Level one measures reaction. Using surveys at the end of a session, the trainer finds how well participants liked the training. Although the participants’ enthusiasm doesn’t link directly to ROI, it’s important because reaction is a leading indicator of information retention.
Level two measures learning. Did the training change attitudes, increase knowledge or improve skills? Before-and-after testing demonstrates that learning took place, but not whether it will be applied to the job.
Level three measures the application to the job. With help from participants, direct reports and supervisors, the trainer gauges how much participants’ behavior has changed on the job as a result of the training.
Level four covers business results. How did the behavioral change translate into improvements for the company?
This four-level approach may work better for managerial and soft-skills training. Consider a seminar in sales skills, for instance. To test learning, you could have participants explain -- before and after the training -- how they’d approach different sales opportunities. To test application to the job, you could track sales in the months before the training and after. To show business results, you use the sales figures -- acknowledging that other factors may have affected them.
When it isn’t quite that simple.
However, don’t force the issue, warns Bassi of ASTD. In more complicated scenarios, she says, the focus is best placed on value and results, rather than a number-based ROI.
Once you move away from objective “x-more-bolts-sold” scenarios into more vague managerial skills, you’ll have to use subjective judgments to determine the effectiveness of the training. “Then you’re making very strong assumptions which can be pretty difficult to defend,” she says. “I think then it’s legitimate to ask, ‘Is there some other way we should be assessing the value of what we’re doing in these kinds of cases, rather than ROIs?’”
Jim Smithers, an industrial psychologist and professor in the department of management at LaSalle University in Philadelphia, is a recent convert to this line of thinking. “I used to believe [ROI] mattered a lot,” he says. “I’ve changed my mind a bit. HR people are made to feel guilty if they don’t do a cost-benefit analysis. But that’s not the case in lots of other departments, like advertising expenditures or internal auditing practices. We presume it matters -- it’s a noble idea, but at another level it’s a standard many other areas aren’t subjected to.”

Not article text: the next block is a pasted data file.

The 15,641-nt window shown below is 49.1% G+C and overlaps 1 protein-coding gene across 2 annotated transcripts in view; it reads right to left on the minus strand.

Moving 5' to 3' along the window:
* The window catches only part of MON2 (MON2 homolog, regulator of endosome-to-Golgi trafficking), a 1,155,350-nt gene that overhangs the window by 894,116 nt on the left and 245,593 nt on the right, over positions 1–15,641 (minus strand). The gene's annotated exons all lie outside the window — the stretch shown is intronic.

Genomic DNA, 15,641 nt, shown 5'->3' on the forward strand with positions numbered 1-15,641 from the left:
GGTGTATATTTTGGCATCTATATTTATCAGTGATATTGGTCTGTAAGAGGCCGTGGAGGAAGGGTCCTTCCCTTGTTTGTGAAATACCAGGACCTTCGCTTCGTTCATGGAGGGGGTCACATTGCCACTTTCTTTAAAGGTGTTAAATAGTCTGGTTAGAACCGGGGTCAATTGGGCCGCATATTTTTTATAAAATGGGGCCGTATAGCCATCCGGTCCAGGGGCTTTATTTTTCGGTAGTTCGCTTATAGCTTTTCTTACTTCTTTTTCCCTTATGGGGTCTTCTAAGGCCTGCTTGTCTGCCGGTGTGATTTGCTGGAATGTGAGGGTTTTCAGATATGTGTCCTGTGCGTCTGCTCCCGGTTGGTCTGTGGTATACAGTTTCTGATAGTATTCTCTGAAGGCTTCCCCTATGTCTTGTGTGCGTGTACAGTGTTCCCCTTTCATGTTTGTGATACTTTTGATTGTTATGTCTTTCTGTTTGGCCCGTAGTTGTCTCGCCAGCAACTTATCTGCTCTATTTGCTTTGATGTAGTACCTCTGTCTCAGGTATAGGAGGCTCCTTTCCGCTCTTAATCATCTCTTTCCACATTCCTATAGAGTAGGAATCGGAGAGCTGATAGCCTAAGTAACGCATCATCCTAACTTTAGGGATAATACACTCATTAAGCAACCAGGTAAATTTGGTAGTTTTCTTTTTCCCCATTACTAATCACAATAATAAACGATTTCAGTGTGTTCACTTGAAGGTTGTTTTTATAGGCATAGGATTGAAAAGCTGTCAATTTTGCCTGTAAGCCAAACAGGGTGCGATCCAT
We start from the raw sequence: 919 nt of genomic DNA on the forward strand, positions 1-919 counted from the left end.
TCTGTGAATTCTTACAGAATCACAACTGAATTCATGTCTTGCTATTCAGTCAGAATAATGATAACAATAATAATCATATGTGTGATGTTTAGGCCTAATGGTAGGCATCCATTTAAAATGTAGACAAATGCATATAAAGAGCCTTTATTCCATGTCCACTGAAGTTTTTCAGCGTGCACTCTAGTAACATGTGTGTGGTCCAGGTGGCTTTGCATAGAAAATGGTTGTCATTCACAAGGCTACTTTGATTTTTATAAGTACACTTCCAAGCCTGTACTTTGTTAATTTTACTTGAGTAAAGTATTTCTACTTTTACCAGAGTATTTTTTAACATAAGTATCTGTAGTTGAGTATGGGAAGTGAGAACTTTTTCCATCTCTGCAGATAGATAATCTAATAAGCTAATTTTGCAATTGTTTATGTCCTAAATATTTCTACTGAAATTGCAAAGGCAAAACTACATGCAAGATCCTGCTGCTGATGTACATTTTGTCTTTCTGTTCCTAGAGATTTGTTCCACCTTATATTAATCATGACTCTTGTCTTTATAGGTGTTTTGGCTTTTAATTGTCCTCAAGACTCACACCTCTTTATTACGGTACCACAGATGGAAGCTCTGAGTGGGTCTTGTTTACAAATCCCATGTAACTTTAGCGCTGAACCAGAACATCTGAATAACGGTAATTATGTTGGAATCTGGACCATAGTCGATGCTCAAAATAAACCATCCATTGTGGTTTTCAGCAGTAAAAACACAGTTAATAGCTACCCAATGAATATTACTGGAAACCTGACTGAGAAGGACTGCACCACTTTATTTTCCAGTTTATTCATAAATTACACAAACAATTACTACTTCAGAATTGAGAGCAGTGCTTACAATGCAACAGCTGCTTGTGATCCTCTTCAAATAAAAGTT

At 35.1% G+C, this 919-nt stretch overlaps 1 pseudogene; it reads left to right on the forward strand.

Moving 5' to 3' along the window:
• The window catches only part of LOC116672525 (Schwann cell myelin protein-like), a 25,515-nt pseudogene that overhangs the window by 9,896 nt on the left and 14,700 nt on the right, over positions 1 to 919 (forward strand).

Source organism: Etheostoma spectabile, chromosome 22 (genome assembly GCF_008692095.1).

Indeed, some companies are turning away from calculating return on investments, and are measuring return on expectations, instead. In this kind of approach, those who are involved decide exactly what they expect to achieve from the training. This set of expectations becomes the baseline for determining success. Months after the training is complete, the stakeholders review their agreed-upon expectations. They then decide if the results are in line.
This approach allows for more anecdotal analysis. If a group of managers completed a communications training course, stakeholders can then discuss the ways they feel communication has improved. This provides a more realistic picture than if HR were forced to place a convoluted dollar amount on improved communications. “[The approach] is softer; it’s not as rigorous, it’s not as scientific,” says Bassi. “But I think sometimes calculating ROI is false rigor.”
Halliburton Energy Services, a logging-and-drilling products manufacturer in Fort Worth, Texas, has implemented this type of “soft” approach. When the plant reorganized into product-performance teams earlier this year, Kyle Klabenes, training specialist, hired outside consultant George Group Inc. in Dallas to help the 17 cross-functional teams better communicate and work with each other.
Before the training was complete, the teams constructed mission statements, ground rules, and team and individual roles. The teams also had six distinct performance measures that were expected to improve. So far, Klabenes has been impressed: “People are meeting on a regular basis, and using the skills and plans introduced in the training. People are communicating and getting issues addressed, prioritized and categorized.” The division was able to articulate improvements it wanted from training, and now is busy tracking those improvements.
If you choose such an approach, advises Kathy Leck, executive director of LEAP -- Leadership Education Advancing Performance -- at the Lake Forest Graduate School of Management in Illinois, keep a tight focus. When she advises companies on training, she tells them to name specific behaviors they want changed. That allows for a more direct cause and effect. Rather than saying, “I want my people to manage time better,” they’d say, “I want 95 percent of deadlines in my department to be met.”